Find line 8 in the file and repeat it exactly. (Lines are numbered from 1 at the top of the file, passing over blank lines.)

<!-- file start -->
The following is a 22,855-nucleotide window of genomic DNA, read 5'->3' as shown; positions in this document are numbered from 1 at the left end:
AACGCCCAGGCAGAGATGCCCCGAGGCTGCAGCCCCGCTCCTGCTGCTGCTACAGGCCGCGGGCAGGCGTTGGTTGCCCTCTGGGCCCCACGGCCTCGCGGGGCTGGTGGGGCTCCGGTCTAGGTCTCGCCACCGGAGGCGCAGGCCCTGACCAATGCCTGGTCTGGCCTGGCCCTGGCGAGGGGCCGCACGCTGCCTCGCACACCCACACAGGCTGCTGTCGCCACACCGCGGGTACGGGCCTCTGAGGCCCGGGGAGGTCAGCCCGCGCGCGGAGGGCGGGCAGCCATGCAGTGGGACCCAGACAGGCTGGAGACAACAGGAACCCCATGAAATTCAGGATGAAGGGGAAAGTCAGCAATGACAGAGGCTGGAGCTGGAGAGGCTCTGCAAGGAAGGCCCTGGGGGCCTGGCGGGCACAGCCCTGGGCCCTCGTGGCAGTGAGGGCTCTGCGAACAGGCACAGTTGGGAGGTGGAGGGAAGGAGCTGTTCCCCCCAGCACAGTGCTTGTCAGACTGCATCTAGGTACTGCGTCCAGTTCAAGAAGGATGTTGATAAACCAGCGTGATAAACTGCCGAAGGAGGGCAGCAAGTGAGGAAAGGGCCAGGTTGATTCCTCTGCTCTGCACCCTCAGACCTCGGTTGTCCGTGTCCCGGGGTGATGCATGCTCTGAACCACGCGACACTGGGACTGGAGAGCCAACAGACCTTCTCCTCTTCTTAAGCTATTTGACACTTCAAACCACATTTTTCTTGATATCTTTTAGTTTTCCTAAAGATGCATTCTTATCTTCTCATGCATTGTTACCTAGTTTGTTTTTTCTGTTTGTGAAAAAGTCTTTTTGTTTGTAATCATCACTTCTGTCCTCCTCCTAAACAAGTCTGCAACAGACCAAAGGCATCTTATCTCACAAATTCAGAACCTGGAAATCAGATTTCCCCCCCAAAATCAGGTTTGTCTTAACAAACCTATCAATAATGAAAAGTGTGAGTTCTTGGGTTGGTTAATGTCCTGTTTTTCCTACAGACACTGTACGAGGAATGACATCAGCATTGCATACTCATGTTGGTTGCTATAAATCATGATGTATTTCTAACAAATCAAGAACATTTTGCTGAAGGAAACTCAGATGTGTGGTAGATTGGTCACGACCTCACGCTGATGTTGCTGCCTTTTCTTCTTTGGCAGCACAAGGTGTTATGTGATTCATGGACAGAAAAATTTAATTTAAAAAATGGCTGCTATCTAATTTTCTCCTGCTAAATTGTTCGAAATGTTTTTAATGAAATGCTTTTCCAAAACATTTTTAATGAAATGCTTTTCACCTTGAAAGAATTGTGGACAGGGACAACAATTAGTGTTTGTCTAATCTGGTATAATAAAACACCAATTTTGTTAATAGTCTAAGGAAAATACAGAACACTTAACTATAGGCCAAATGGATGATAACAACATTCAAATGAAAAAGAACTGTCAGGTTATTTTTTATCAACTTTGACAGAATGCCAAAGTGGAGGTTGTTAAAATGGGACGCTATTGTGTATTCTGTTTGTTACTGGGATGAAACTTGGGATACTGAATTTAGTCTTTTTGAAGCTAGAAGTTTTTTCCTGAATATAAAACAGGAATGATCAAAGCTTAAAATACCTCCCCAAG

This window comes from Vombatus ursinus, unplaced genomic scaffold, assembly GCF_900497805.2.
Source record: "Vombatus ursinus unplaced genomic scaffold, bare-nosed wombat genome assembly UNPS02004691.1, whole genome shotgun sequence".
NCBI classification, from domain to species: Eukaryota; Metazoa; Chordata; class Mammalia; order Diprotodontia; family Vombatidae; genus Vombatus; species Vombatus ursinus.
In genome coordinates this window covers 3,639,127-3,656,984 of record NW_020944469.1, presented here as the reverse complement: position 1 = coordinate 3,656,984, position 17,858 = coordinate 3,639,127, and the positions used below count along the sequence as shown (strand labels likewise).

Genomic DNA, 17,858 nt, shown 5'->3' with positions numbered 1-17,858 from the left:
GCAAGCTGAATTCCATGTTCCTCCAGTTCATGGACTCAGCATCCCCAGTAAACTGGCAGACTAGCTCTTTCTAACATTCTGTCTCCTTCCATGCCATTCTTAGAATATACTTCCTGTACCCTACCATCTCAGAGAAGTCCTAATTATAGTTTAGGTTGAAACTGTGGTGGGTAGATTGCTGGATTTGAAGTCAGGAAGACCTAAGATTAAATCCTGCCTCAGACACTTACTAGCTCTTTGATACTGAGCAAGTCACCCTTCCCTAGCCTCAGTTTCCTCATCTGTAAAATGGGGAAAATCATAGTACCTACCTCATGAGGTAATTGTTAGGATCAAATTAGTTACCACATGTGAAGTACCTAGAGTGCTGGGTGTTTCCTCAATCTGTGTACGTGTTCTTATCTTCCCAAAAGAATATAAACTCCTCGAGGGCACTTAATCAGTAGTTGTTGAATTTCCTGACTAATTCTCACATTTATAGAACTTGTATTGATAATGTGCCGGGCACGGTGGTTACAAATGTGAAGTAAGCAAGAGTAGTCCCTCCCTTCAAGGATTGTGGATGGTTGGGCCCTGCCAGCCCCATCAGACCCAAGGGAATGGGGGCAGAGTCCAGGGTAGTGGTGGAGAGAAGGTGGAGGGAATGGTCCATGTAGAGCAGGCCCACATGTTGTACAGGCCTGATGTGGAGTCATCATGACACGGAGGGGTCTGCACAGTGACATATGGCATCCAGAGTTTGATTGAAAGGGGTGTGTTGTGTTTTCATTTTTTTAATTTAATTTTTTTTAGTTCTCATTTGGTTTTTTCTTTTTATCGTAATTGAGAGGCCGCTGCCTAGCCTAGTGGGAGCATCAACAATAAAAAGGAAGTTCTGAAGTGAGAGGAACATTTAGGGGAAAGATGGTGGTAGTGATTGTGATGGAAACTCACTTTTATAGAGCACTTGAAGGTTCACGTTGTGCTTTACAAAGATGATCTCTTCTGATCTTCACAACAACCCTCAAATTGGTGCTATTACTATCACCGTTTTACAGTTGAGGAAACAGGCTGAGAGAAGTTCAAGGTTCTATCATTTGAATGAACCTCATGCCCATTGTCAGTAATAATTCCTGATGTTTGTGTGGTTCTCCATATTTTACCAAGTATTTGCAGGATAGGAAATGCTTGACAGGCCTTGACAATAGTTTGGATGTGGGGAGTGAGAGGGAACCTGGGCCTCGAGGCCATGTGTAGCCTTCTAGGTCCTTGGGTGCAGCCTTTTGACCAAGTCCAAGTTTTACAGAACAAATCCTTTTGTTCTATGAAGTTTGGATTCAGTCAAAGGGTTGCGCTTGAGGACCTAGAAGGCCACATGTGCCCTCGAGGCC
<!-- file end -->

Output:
GCAAGCTGAATTCCATGTTCCTCCAGTTCATGGACTCAGCATCCCCAGTAAACTGGCAGACTAGCTCTTTCTAACATTCTGTCTCCTTCCATGCCATTCTTAGAATATACTTCCTGTACCCTACCATCTCAGAGAAGTCCTAATTATAGTTTAGGTTGAAACTGTGGTGGGTAGATTGCTGGATTTGAAGTCAGGAAGACCTAAGATTAAATCCTGCCTCAGACACTTACTAGCTCTTTGATACTGAGCAAGTCACCCTTCCCTAGCCTCAGTTTCCTCATCTGTAAAATGGGGAAAATCATAGTACCTACCTCATGAGGTAATTGTTAGGATCAAATTAGTTACCACATGTGAAGTACCTAGAGTGCTGGGTGTTTCCTCAATCTGTGTACGTGTTCTTATCTTCCCAAAAGAATATAAACTCCTCGAGGGCACTTAATCAGTAGTTGTTGAATTTCCTGACTAATTCTCACATTTATAGAACTTGTATTGATAATGTGCCGGGCACGGTGGTTACAAATGTGAAGTAAGCAAGAGTAGTCCCTCCCTTCAAGGATTGTGGATGGTTGGGCCCTGCCAGCCCCATCAGACCCAAGGGAATGGGGGCAGAGTCCAGGGTAGTGGTGGAGAGAAGGTGGAGGGAATGGTCCATGTAGAGCAGGCCCACATGTTGTACAGGCCTGATGTGGAGTCATCATGACACGGAGGGGTCTGCACAGTGACATATGGCATCCAGAGTTTGATTGAAAGGGGTGTGTTGTGTTTTCATTTTTTTAATTTAATTTTTTTTAGTTCTCATTTGGTTTTTTCTTTTTATCGTAATTGAGAGGCCGCTGCCTAGCCTAGTGGGAGCATCAACAATAAAAAGGAAGTTCTGAAGTGAGAGGAACATTTAGGGGAAAGATGGTGGTAGTGATTGTGATGGAAACTCACTTTTATAGAGCACTTGAAGGTTCACGTTGTGCTTTACAAAGATGATCTCTTCTGATCTTCACAACAACCCTCAAATTGGTGCTATTACTATCACCGTTTTACAGTTGAGGAAACAGGCTGAGAGAAGTTCAAGGTTCTATCATTTGAATGAACCTCATGCCCATTGTCAGTAATAATTCCTGATGTTTGTGTGGTTCTCCATATTTTACCAAGTATTTGCAGGATAGGAAATGCTTGACAGGCCTTGACAATAGTTTGGATGTGGGGAGTGAGAGGGAACCTGGGCCTCGAGGCCATGTGTAGCCTTCTAGGTCCTTGGGTGCAGCCTTTTGACCAAGTCCAAGTTTTACAGAACAAATCCTTTTGTTCTATGAAGTTTGGATTCAGTCAAAGGGTTGCGCTTGAGGACCTAGAAGGCCACATGTGCCCTCGAGGCC